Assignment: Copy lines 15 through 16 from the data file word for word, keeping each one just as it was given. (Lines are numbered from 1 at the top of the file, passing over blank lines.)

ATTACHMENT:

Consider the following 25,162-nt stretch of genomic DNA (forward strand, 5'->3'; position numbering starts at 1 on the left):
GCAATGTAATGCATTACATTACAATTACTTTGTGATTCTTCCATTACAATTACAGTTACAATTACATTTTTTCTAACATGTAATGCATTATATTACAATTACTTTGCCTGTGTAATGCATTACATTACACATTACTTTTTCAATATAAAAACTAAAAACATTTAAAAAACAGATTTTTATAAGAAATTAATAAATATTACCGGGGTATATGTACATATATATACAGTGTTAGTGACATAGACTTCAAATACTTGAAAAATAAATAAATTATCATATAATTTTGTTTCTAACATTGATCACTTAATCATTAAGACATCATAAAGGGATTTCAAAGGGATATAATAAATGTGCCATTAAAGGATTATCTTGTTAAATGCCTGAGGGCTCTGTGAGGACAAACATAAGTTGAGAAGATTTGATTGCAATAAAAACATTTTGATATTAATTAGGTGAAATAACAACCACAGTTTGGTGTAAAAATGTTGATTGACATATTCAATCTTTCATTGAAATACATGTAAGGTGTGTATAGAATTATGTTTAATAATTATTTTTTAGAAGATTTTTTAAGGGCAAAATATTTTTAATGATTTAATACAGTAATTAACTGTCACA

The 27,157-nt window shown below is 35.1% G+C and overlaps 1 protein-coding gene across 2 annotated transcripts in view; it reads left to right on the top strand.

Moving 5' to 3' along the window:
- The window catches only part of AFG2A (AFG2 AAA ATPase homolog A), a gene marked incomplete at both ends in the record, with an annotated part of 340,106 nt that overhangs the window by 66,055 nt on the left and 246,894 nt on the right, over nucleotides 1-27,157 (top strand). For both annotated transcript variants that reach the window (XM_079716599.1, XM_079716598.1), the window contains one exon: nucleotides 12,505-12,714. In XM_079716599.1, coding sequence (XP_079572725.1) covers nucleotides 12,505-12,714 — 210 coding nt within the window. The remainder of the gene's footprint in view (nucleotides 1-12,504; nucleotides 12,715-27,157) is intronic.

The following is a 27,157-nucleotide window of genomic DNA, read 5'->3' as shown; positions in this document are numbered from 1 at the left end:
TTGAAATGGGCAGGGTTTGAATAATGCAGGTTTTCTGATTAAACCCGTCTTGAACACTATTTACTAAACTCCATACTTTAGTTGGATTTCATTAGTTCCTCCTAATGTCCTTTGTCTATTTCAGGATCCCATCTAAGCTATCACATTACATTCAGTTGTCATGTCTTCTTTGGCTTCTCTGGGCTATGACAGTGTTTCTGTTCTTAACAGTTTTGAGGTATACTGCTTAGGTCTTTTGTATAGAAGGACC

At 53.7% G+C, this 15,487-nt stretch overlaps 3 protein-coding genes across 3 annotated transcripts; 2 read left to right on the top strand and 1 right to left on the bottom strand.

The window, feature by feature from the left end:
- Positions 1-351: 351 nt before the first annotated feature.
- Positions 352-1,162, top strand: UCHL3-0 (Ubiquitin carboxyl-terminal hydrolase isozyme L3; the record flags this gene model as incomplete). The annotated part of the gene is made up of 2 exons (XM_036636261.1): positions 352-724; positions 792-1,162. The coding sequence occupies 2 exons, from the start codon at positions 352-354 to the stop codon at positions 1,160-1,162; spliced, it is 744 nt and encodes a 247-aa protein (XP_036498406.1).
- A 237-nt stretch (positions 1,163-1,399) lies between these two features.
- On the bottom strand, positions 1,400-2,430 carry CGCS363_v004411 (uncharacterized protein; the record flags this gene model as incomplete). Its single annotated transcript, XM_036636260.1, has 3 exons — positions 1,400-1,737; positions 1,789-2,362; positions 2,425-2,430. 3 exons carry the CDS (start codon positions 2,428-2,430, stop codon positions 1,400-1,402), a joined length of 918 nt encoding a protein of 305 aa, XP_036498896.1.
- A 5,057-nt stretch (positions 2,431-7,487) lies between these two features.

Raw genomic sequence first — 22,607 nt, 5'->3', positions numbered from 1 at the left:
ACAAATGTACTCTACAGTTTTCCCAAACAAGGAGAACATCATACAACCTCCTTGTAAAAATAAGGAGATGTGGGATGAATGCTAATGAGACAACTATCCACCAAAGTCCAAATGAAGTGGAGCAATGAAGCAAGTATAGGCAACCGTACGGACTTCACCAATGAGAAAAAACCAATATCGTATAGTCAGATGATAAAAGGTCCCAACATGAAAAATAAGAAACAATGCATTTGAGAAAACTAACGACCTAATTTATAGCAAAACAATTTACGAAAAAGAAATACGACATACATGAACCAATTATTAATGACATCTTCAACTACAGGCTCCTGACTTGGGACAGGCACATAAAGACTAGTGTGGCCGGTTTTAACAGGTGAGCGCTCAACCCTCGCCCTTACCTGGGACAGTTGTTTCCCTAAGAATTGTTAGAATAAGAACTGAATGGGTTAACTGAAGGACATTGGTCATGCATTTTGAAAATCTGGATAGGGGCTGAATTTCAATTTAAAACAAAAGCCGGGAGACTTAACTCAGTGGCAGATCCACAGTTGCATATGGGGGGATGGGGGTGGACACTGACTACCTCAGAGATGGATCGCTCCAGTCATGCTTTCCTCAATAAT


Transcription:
Raw genomic sequence first — 22,607 nt, 5'->3', positions numbered from 1 at the left:
ACAAATGTACTCTACAGTTTTCCCAAACAAGGAGAACATCATACAACCTCCTTGTAAAAATAAGGAGATGTGGGATGAATGCTAATGAGACAACTATCCACCAAAGTCCAAATGAAGTGGAGCAATGAAGCAAGTATAGGCAACCGTACGGACTTCACCAATGAGAAAAAACCAATATCGTATAGTCAGATGATAAAAGGTCCCAACATGAAAAATAAGAAACAATGCATTTGAGAAAACTAACGACCTAATTTATAGCAAAACAATTTACGAAAAAGAAATACGACATACATGAACCAATTATTAATGACATCTTCAACTACAGGCTCCTGACTTGGGACAGGCACATAAAGACTAGTGTGGCCGGTTTTAACAGGTGAGCGCTCAACCCTCGCCCTTACCTGGGACAGTTGTTTCCCTAAGAATTGTTAGAATAAGAACTGAATGGGTTAACTGAAGGACATTGGTCATGCATTTTGAAAATCTGGATAGGGGCTGAATTTCAATTTAAAACAAAAGCCGGGAGACTTAACTCAGTGGCAGATCCACAGTTGCATATGGGGGGATGGGGGTGGACACTGACTACCTCAGAGATGGATCGCTCCAGTCATGCTTTCCTCAATAAT